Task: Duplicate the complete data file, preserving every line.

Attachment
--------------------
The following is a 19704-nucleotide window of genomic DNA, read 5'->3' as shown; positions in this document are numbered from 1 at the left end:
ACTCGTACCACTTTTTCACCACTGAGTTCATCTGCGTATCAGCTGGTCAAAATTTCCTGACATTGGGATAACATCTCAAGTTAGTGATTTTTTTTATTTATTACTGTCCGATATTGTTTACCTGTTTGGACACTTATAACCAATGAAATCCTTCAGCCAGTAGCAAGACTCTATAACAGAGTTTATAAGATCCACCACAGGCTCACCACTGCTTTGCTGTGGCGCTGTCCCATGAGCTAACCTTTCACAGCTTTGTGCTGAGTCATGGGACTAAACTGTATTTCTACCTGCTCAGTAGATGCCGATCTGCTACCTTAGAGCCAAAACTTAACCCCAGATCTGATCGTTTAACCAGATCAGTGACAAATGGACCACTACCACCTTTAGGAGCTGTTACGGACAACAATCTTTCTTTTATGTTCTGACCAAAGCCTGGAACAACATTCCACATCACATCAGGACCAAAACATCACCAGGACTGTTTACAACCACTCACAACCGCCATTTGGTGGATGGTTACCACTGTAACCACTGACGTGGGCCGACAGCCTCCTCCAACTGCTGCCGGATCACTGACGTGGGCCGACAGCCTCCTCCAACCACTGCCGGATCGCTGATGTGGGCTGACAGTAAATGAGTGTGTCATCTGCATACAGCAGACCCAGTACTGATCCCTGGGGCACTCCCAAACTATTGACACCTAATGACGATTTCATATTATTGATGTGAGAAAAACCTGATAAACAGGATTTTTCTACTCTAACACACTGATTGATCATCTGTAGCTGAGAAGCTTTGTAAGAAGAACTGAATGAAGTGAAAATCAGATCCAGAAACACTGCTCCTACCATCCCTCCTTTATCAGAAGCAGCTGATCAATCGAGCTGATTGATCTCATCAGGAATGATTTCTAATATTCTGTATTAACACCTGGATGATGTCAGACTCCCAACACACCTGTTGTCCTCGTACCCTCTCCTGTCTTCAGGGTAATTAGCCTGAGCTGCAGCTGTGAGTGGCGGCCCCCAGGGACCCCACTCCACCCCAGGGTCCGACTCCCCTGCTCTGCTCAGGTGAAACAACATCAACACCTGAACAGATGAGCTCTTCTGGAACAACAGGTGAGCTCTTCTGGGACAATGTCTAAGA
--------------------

The following is a 19704-nucleotide window of genomic DNA, read 5'->3' as shown; positions in this document are numbered from 1 at the left end:
ACTCGTACCACTTTTTCACCACTGAGTTCATCTGCGTATCAGCTGGTCAAAATTTCCTGACATTGGGATAACATCTCAAGTTAGTGATTTTTTTTATTTATTACTGTCCGATATTGTTTACCTGTTTGGACACTTATAACCAATGAAATCCTTCAGCCAGTAGCAAGACTCTATAACAGAGTTTATAAGATCCACCACAGGCTCACCACTGCTTTGCTGTGGCGCTGTCCCATGAGCTAACCTTTCACAGCTTTGTGCTGAGTCATGGGACTAAACTGTATTTCTACCTGCTCAGTAGATGCCGATCTGCTACCTTAGAGCCAAAACTTAACCCCAGATCTGATCGTTTAACCAGATCAGTGACAAATGGACCACTACCACCTTTAGGAGCTGTTACGGACAACAATCTTTCTTTTATGTTCTGACCAAAGCCTGGAACAACATTCCACATCACATCAGGACCAAAACATCACCAGGACTGTTTACAACCACTCACAACCGCCATTTGGTGGATGGTTACCACTGTAACCACTGACGTGGGCCGACAGCCTCCTCCAACTGCTGCCGGATCACTGACGTGGGCCGACAGCCTCCTCCAACCACTGCCGGATCGCTGATGTGGGCTGACAGTAAATGAGTGTGTCATCTGCATACAGCAGACCCAGTACTGATCCCTGGGGCACTCCCAAACTATTGACACCTAATGACGATTTCATATTATTGATGTGAGAAAAACCTGATAAACAGGATTTTTCTACTCTAACACACTGATTGATCATCTGTAGCTGAGAAGCTTTGTAAGAAGAACTGAATGAAGTGAAAATCAGATCCAGAAACACTGCTCCTACCATCCCTCCTTTATCAGAAGCAGCTGATCAATCGAGCTGATTGATCTCATCAGGAATGATTTCTAATATTCTGTATTAACACCTGGATGATGTCAGACTCCCAACACACCTGTTGTCCTCGTACCCTCTCCTGTCTTCAGGGTAATTAGCCTGAGCTGCAGCTGTGAGTGGCGGCCCCCAGGGACCCCACTCCACCCCAGGGTCCGACTCCCCTGCTCTGCTCAGGTGAAACAACATCAACACCTGAACAGATGAGCTCTTCTGGAACAACAGGTGAGCTCTTCTGGGACAATGTCTAAGA